A growing number of neighborhoods across China have taken a stand against Hive Box, the operator of China’s largest network of express delivery lockers, which people use to receive goods bought from ecommerce vendors. They are calling for a boycott after the company ended free services after it acquired its biggest competitor in the business of smart lockers.
On April 4, in a move to increase membership sales, Hive Box announced that it would stop letting casual users store their deliveries in its lockers for free, a service that has been the company’s biggest draw since its establishment. Under the new policies, non-member customers can leave their deliveries in a Hive Box locker free of charge for the first 12 hours. After that, a fee of 0.5 yuan ($0.07) will be charged for every 12 hours until the total cost reaches 3 yuan ($0.42). To avoid these fees, users can pay 5 yuan ($0.7) a month to become a Hive Box member.
Founded in 2015, Hive Box is a relative latecomer to the business of smart lockers, which is booming thanks to China’s thriving ecommerce sector. But the company is owned by China’s second-largest courier company, SF Expressstartup, and by last year had grown into “the world’s largest parcel machine operation company,” with more than 170,000 locker units in over 110 Chinese cities, according to a press release (in Chinese) issued by Hive Box last year. The firm says that in 2019, about 200 million people across China retrieved 2.5 billion packages from its lockers, accounting for around 5% of the country’s total parcel deliveries in 2019.
Last week, Hive Box unveiled its plan to acquire 94,000 lockers controlled by state-owned postal service company China Post, currently the second-largest delivery box system in China.
In response to the news about the fee change, users of Hive Box were quick to voice their displeasure on Chinese social media. But it wasn’t until the proposed acquisition was revealed that swarms of angry customers started announcing their intent to boycott the business entirely, with many people accusing Hive Box of leveraging monopoly power to force a price increase on its users. “It spent a fortune to drive its competitor out of business. Now we have no choice but to pay a price for its ambition,” a Weibo user complained. Another one wrote (in Chinese), “My package is supposed to be delivered to my hands. Considering that the logistics companies use Hive Box for their own convenience, why should I pay for that as a customer?”
Critics have gone further than complaining online. On May 5, the management committee of a residential compound in Hangzhou released a statement (in Chinese) saying that the residents had reached a consensus to pull the plug on Hive Box’s lockers until it opens negotiations with them. According to the committee, it allowed Hive Box to place its lockers in the area on the condition that the service would be free. By increasing the price without its permission, Hive Box has allegedly broken the agreement. Since then, a number of neighborhoods across China have followed suit (in Chinese), including a few in major cities like Shanghai and Beijing.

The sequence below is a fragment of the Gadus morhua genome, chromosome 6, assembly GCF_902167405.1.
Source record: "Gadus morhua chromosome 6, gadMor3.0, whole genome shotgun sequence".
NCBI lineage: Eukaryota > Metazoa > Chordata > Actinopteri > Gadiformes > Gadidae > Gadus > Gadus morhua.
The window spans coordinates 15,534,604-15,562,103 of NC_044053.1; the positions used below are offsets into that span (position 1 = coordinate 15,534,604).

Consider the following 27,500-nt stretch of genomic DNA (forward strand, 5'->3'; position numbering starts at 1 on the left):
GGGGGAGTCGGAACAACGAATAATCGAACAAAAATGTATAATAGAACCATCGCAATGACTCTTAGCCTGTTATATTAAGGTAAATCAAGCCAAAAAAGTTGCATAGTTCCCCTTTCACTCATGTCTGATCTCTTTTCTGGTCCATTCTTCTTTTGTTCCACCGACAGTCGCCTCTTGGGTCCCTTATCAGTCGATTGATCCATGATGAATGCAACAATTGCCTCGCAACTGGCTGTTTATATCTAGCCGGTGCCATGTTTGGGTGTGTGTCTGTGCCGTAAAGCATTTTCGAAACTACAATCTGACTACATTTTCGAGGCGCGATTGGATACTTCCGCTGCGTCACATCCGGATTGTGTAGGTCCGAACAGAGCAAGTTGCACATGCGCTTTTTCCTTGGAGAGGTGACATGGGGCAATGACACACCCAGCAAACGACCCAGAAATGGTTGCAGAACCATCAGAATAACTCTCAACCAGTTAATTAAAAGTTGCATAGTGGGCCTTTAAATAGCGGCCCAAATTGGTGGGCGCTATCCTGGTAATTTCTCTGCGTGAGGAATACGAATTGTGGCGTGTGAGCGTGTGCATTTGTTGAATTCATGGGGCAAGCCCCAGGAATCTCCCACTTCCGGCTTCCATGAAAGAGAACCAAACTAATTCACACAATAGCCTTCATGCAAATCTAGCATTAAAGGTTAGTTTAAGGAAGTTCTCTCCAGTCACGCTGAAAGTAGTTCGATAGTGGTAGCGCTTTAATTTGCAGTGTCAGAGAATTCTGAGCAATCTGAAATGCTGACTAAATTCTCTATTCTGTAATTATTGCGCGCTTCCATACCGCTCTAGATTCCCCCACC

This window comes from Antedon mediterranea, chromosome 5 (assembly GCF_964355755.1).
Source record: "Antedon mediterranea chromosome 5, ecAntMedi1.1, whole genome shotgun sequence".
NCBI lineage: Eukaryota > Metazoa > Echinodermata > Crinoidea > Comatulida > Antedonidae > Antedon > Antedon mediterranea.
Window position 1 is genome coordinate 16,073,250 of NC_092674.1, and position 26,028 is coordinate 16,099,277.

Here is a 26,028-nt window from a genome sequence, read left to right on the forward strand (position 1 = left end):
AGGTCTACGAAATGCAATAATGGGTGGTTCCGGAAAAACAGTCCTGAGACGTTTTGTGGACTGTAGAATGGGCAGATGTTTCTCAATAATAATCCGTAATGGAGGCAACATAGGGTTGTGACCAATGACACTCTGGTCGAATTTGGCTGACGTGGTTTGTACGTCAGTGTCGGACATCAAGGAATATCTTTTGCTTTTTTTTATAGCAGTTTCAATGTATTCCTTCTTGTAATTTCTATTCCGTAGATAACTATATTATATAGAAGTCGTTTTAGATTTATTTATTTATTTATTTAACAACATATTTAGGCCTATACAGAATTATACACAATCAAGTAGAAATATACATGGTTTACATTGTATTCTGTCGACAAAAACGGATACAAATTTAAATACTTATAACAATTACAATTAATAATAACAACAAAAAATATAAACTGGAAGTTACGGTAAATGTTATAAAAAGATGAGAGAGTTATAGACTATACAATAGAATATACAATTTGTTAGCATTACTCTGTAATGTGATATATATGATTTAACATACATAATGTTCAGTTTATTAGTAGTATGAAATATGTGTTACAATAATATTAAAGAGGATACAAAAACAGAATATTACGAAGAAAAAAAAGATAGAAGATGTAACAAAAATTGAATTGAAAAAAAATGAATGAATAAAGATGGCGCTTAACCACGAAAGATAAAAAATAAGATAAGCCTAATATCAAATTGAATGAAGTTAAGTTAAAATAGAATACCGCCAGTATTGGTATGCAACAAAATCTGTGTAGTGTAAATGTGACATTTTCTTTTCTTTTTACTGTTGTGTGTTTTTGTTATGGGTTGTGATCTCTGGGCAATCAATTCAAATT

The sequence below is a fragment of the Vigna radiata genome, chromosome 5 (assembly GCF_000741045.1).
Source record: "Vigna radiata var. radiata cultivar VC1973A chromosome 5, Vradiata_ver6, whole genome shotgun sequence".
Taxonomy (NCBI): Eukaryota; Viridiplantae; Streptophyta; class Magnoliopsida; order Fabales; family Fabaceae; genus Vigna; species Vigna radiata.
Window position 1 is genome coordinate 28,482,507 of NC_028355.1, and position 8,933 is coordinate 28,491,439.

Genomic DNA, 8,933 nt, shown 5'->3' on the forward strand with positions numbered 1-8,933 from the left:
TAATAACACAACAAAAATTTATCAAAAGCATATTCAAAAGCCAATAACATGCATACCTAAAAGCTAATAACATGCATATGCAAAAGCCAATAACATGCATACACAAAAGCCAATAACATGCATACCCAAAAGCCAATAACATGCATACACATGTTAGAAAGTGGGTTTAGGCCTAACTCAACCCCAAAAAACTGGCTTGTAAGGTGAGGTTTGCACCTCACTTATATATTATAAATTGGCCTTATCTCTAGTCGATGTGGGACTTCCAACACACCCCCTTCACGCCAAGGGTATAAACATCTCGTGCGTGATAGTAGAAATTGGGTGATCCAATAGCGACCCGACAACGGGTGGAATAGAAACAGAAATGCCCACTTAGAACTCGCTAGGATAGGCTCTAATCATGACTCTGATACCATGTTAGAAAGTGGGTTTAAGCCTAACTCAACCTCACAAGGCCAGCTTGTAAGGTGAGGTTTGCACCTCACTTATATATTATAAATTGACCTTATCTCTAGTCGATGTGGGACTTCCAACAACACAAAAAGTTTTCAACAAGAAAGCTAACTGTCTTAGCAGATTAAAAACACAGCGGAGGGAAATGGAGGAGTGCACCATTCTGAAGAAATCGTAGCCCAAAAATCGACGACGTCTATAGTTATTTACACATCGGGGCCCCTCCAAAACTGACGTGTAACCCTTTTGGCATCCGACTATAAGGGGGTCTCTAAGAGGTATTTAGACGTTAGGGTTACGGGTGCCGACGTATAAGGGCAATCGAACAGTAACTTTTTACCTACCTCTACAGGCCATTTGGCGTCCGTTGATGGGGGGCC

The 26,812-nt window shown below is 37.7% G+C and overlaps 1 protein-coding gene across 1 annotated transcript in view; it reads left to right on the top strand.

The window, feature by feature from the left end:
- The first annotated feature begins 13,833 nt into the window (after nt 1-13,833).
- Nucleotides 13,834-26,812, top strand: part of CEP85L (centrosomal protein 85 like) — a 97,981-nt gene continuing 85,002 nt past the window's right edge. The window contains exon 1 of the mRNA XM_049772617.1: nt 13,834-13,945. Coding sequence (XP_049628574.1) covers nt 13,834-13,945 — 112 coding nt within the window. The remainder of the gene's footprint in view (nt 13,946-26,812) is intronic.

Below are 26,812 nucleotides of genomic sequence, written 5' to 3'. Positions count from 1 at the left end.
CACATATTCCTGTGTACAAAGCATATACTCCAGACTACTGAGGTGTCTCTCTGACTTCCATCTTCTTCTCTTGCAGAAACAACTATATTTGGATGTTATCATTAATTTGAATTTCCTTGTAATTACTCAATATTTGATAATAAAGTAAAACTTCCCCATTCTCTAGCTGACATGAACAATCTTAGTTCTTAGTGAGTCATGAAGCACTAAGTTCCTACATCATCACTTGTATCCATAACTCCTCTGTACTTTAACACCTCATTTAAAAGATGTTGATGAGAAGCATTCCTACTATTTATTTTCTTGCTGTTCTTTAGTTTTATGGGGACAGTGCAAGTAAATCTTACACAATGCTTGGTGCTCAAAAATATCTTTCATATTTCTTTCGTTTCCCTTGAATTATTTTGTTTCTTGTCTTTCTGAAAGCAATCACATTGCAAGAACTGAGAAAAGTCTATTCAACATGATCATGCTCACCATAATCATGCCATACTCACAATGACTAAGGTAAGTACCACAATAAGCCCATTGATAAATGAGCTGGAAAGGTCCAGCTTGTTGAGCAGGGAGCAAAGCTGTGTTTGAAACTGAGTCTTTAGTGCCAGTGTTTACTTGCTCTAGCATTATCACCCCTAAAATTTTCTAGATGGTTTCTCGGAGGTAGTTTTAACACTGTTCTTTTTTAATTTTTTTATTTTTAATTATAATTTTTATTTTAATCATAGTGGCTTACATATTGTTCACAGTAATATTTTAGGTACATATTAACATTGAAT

However, Hive Box has refused to back down. Over the weekend, the company issued a response (in Chinese) to the management committee in Hangzhou, saying that the initial deal it agreed to didn’t include any terms forbidding price increases in the future. “It’s illegal for the committee to make decisions on behalf of all the residents,” the statement said. Hive Box also stressed that the price increase was driven by its desire to make deliveries more convenient for recipients. “Given that China has been home to the world’s largest courier delivery volume for five consecutive years, the efficiency of our lockers is not just critical to our business, but also vital to the whole parcel-delivery industry,” it said.
But according to some critics, it’s highly likely that Hive Box was acting out of desperation, given that the company has been struggling financially for years. In 2019, Hive Box suffered a staggering loss of more than 700 million yuan ($98.6 million). With its eyes on an initial public offering in the near future, it’s imperative for the company to reach profitability in 2020. “Now it’s the perfect timing for it to implement a price increase because people rely on its lockers to receive deliveries more than ever in fear of human-to-human contact in the time of COVID-19,” a financial blogger wrote (in Chinese).